Book Report - The Ben Franklin Factor by James C. Humes

By: Geoff Hamby, Trial Attorney/Catastrophic Injury Division

BEN FRANKLINThe period of history surrounding the American Revolution has always been something that was extremely interesting to me. It was during this time that the 7th Amendment, and our modern understanding of the American Jury Trial, was invented. The Founding Fathers were extremely supportive of a strong and robust judicial system with active citizen involvement. When I saw that we had a book on Ben Franklin in our library, I knew I had to read it. The book is not necessarily targeted at lawyers, but I think there are three key things that we can apply to our firm that would help us be the best trial lawyers in Arkansas.

First, Ben Franklin had a profound effect on people because of his empathy. Empathy is the ability to place yourself in someone else’s shoes to see a situation from their point of view. We must do that as trial lawyers. We have to be able to see our cases from the point of view of the judge, jury, and defense in order to effectively advocate for our clients. Ben Franklin was very good at doing this in his everyday life. He found out that the best way to do this, was to simply listen. If you pay attention to what people say, instead of focusing on what you want to say, people will tell you how they truly feel. Ben Franklin did this in every walk of his life. In fact, the book credits this as the primary cause for Franklin’s success in his love life. He was short and chubby but made women feel like they were the only person in the world when they spoke to him. He applied this same approach to negotiating. If he wanted to ask for something, he would listen intently to what the other person was saying so that he could guide their words to sound like his. With a little bit of empathy, gained by listening to what others say, a lot can be accomplished.

Second, Ben Franklin was able to get things done because he didn’t care who got the credit. The book tells the story of when Nathan Pusey turned over the presidency of Harvard to James Conant. Pusey told Conant, “You can either do a good job or get the credit for doing a good job but you can’t do both!” Franklin applied this line of thinking directly to his life. In politics, he did this by taking someone who may oppose his idea if Franklin puts it forward himself and getting that person involved in formulating the idea. This would give ownership of the idea to someone who might otherwise oppose it just because of where the idea came from. In our practice, we can try to do the same thing. For example, in negotiations, if we know that the defense will oppose anything that we propose, maybe we could set up a phone conference where proposals could be worked out together. This could work whether we’re setting depositions in a truck wreck case or if we’re negotiating discovery releases in an industrial collapse. The only thing to remember is that as long as our goals get accomplished, it doesn’t necessarily matter who accomplishes them.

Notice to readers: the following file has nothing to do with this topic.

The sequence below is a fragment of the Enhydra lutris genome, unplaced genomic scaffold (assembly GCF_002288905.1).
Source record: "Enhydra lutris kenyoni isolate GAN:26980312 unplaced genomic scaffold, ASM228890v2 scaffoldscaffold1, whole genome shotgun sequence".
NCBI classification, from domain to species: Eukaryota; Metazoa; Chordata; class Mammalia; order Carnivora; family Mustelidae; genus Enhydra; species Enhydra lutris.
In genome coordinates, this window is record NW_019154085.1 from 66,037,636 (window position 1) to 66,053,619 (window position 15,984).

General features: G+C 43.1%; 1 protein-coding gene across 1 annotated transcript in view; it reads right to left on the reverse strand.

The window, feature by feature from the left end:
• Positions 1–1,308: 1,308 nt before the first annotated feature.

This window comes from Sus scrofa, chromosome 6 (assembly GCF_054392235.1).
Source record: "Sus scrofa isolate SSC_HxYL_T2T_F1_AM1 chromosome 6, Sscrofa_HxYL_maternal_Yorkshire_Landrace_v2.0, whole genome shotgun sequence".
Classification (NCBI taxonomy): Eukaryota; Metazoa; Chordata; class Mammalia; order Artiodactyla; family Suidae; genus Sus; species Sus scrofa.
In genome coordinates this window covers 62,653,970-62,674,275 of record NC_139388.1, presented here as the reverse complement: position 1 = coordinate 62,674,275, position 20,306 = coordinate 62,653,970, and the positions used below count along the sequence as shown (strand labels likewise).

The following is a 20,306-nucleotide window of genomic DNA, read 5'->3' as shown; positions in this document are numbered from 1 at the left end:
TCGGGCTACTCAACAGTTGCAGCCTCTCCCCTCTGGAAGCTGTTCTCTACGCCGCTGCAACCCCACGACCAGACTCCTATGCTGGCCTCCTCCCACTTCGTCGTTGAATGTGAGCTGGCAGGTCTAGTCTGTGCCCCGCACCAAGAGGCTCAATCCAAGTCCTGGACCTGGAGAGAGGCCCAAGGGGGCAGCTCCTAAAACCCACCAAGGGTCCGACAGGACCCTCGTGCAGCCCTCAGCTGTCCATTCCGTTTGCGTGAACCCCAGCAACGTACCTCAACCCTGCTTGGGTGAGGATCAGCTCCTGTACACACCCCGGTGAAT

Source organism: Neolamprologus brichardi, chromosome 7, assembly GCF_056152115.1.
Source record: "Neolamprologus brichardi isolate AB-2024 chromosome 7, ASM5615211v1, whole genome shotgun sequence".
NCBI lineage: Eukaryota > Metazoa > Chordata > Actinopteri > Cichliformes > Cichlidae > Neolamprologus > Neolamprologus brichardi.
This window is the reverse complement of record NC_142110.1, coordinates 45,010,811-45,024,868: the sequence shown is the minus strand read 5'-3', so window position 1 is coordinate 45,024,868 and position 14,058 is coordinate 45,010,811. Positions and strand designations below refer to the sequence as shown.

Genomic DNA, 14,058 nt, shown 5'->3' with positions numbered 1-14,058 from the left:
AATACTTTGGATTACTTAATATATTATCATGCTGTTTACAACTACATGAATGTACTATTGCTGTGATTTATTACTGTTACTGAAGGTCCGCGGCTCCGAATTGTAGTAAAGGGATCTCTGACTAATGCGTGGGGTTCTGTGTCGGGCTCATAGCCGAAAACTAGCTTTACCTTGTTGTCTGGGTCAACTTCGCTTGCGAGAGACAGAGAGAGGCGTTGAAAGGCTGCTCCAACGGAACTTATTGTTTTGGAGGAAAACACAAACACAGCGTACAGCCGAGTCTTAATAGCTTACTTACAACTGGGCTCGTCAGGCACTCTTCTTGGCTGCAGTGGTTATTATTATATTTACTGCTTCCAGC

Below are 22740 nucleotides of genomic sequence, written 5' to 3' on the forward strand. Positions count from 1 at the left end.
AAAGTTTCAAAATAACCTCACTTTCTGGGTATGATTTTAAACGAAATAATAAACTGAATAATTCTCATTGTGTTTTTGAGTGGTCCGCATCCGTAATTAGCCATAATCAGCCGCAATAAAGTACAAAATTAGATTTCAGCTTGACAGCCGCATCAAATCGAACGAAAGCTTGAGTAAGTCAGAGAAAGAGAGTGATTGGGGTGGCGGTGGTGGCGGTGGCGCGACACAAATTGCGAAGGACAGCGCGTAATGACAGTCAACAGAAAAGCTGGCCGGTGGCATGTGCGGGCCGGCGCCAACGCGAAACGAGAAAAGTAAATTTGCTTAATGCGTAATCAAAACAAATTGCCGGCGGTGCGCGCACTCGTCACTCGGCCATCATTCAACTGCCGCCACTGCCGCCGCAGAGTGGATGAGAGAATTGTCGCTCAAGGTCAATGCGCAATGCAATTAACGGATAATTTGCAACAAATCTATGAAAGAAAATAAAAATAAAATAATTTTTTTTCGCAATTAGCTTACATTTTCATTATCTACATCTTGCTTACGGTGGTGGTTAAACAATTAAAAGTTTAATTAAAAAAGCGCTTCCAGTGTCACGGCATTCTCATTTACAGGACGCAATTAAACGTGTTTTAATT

Finally, Ben Franklin was trusted because of his high level of integrity. When meeting with the King of France and trying to secure funding for the American Revolution, it would have been easy for Franklin to cow tow to the King and try to say Americans didn’t have a problem with all kings, just the one they were revolting against. But he didn’t do that. Instead, one night before dinner he sat down to play chess with the French King and removed both king pieces off the board. He followed that by saying, “In America, we don’t have use for Kings.” This straight-forward approach, while still not being insulting, gained him significant trust with everyone he worked with. We must be the same way. I’m proud to say that we are. If we tell a client something, they can count on that being the 100% truth. If we tell an insurance defense lawyer that we’re ready to take a truck wreck case to trial, they can count on that 100% being the truth. If we tell a referring lawyer that we will do something, they can count on that 100% being the truth. Honesty is the best policy. It’s how Ben Franklin earned trust, and it’s how we do too.

Ben Franklin is one of the most intriguing Founding Fathers of all. He was very young at the time of the Revolution, but arguably nobody achieved more in more different areas of society than anyone else. By taking a few tips from his life and how he built success, we can become a better law firm. 

Bailey & Oliver Law Firm is located at 3606 W. Southern Hills Blvd., Rogers, AR.  Our office is located just west of I-49 at exit 81 (Pleasant Grove Road).  (479) 202-5200.